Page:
Jonathan Villar was solid in his 54 games for Baltimore with a .258/.336/.392 slash and he was 21-of-24 stealing bases. That basically made him the MVP for the season. Renato Nunez was a league average hitter in 261 plate appearances for the Orioles and graded fairly well with the defensive metrics. Unfortunately, there may be some small sample size noise in there because Nunez did not grade well at all in the minors at third base.

Cedric Mullins didn’t look too overmatched and had a good minor league track record before posting a lackluster .235/.312/.359 slash line in his 191 plate appearances. The Orioles will also hope that Drew Jackson and Richie Martin to stick as Rule 5 Draft selections.

The ceiling for the offense will be determined by the few power guys that are on the roster. Chris Davis cannot possibly be as bad as he was last season. Per FanGraphs’s player valuations, Davis was worth NEGATIVE $24.9 million with a .239 wOBA and a 46 wRC+. There’s only one way to go! The same can be said for Mark Trumbo and Trey Mancini, who both possess a little bit of pop. Mancini saw a 67-point drop in BABIP that wrecked his batting average and OBP. Trumbo spent most of the season hurt.

This group won’t get anybody all hot and bothered, but remember, we’re talking about a season win total. There’s a reason why this line still has the Orioles losing 100 games.



2018 Ranks:

ERA: 5.19 (30th)

FIP: 4.98 (30th)

xFIP: 4.73 (29th)

K%: 19.0% (28th)

BB%: 9.3% (25th)

LOB%: 70.0% (27th)

Last year’s numbers kind of say it all. This is an Orioles pitching staff that isn’t much better. Brad Brach and Zach Britton weren’t great last season, but they were two of the better pitchers on the roster. Darren O’Day was also traded away. The bullpen has a solid closer in Mychal Givens, but even Givens is a little bit concerning. He posted a 5.0 percent HR/FB%, which seems unsustainably low, and his BB% jumped to 9.5 percent. Three years of heavy work may have taken a toll on the control and the command may come next.

Dylan Bundy still can’t figure this whole command thing out. Despite a career-best K% by a large margin, Bundy posted a 5.45 ERA with a 5.17 FIP. He allowed 41 home runs, including 21 of them in the second half with a .408 wOBA against in just 68.1 innings. A new voice and a focus on data could really help Bundy, but it usually takes a season for those adjustments to take hold.

Alex Cobb is actually the diamond in this thick rough. Cobb struggled through the first half of the season with a .310/.358/.541 slash against and a .378 wOBA against. In the second half, though, Cobb allowed just a .229/.288/.377 slash. If we want to take it a step further, we can use exit velocity metrics to see how Cobb’s numbers improved.

Cobb’s average exit velocity against in the first half was 89.3 mph. In the second half, it was 86.5 mph. If we look specifically at the splitter, which is how Cobb’s changeup is classified per PITCHf/x, his average exit velocity against was 83.4 mph in the second half. Conversely, it was 86.1 mph against in the first half.

Cobb’s curveball was glorified batting practice in the first half with an average exit velocity against of 93.5 mph. In the second half, Cobb did throw it less, but the average exit velo dropped to 88.5 mph.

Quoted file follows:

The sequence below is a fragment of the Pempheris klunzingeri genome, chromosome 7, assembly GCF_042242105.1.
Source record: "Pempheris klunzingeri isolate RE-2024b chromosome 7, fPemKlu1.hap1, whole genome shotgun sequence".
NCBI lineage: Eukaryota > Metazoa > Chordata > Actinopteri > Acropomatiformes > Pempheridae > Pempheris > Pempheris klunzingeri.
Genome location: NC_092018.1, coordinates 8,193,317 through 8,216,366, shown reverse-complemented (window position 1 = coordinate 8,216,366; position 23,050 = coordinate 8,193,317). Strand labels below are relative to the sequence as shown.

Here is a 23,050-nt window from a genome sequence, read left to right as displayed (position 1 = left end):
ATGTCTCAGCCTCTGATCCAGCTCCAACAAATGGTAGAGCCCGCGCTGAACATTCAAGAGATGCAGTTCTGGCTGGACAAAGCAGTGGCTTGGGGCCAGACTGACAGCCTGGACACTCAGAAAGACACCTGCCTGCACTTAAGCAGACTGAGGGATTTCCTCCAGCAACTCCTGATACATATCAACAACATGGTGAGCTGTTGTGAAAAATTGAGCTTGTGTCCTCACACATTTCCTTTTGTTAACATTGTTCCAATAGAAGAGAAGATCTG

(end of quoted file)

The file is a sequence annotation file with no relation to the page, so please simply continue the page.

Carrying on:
I’m buying Alex Cobb going into 2019. This is a rough and tumble division for a guy without overpowering stuff, but contact management has always been the name of the game for him and he found something after the All-Star Break. Suffice it to say that a numbers-driven front office will see what I’m seeing and will work with him. It’s not like Cobb wasn’t exposed to the numbers in Tampa. Again, this isn’t to say that Cobb will be a Cy Young candidate or anything like that, but in order for the Orioles to get over their season win total, they need to improve by 14 games and all of these little improvements need to add up.

The reason I spend so much time on Cobb is because the rest of the rotation hopefuls project to have ERA and FIP marks above 5.00. It’s hard to see a whole lot to be positive about. The same can be said of the bullpen.


Positives & Negatives

This division is a massive negative. The Red Sox and Yankees were in triple-digits in the W column and the Rays won 90 games. The Blue Jays aren’t very good, but the Blue Jays also won 14 of their 73 games against the Orioles. Toronto will hit bad pitching and that is what Baltimore has. The Orioles were 23-53 against the AL East last season.

Manager Brandon Hyde and executives Sig Mejdal and Mike Elias have quite a task in front of them. This is a season fully predicated on evaluating the in-house talent. That means keeping the Rule 5 draft picks around. That means experimenting in high-leverage. That means moving tradable players for minor league assets. That means that the way this roster looks on Opening Day could be very different as the season goes along. As a team with a weak minor league system, that isn’t a good thing.


Pick: Under 60.5

It is extremely hard to predict that a team will lose over 100 games. That’s not to say that it doesn’t happen, as three teams lost 100 or more games last season, but no teams did in 2017. One team did in 2016. No teams did in 2015 or 2014. Two teams did in 2013. That’s an average of one team per season over the last six years.

As a result, this is far from a strong pick, but if any AL team is going to lose 100+ this season, it is the Orioles. They’re locked in a division with three teams very capable of winning 90+ games and a Toronto team that should land somewhere in the mid-70s. Even against fellow losing teams, the Orioles were 21-48 last season.

I’d have a small lean towards the under here, but there are going to be much stronger plays throughout these season previews. As I’ve mentioned before, I don’t really dabble much in the teams expected to be really good or really bad. I’d rather bet on the higher variance teams in the middle of the pack.